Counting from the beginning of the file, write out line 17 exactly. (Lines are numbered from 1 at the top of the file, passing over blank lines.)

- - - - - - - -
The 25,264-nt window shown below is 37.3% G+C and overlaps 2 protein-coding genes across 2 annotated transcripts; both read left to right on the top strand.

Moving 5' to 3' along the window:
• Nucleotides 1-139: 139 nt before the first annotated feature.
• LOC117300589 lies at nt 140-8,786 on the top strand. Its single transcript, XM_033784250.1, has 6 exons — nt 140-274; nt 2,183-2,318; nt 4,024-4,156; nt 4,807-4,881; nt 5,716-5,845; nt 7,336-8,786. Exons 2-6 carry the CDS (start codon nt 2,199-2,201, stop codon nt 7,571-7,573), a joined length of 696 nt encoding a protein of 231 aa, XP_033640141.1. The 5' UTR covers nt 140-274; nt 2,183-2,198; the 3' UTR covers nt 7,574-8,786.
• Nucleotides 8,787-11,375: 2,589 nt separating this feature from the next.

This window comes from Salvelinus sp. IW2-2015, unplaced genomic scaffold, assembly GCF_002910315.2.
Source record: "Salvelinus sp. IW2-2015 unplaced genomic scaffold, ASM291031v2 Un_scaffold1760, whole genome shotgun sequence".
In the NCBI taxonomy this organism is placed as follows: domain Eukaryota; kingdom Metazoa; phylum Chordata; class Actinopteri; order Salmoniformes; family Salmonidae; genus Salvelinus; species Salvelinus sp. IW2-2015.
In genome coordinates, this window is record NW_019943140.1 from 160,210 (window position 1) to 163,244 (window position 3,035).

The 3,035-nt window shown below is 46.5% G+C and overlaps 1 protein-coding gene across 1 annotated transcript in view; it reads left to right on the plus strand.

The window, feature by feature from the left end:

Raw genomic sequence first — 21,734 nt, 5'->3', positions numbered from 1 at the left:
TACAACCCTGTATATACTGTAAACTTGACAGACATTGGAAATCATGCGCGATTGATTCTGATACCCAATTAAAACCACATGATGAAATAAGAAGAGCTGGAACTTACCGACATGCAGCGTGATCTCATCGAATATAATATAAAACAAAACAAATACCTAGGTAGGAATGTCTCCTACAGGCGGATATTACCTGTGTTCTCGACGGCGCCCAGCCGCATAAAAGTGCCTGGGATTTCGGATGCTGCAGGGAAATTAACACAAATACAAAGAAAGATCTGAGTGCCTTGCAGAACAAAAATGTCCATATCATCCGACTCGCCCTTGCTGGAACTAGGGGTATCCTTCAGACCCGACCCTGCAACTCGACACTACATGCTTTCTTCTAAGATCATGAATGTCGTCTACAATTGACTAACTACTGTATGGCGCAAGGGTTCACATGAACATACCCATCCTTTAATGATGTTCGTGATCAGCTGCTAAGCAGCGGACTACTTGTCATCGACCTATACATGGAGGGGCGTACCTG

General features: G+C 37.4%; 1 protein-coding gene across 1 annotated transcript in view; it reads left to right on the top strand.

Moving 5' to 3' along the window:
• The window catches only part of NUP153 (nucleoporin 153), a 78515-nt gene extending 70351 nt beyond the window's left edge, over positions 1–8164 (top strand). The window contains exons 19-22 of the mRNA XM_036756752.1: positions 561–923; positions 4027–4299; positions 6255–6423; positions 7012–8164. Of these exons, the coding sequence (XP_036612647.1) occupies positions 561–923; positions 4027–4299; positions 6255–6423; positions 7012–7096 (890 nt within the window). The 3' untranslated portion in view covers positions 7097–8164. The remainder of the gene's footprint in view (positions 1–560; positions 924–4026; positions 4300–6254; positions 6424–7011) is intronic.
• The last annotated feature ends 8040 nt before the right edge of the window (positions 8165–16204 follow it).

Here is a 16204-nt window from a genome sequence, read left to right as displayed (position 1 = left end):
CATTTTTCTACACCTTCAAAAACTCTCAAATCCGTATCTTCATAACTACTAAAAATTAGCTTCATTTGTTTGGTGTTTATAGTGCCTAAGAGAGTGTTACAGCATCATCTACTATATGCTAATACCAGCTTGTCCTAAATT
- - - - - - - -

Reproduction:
• The last annotated feature ends 8040 nt before the right edge of the window (positions 8165–16204 follow it).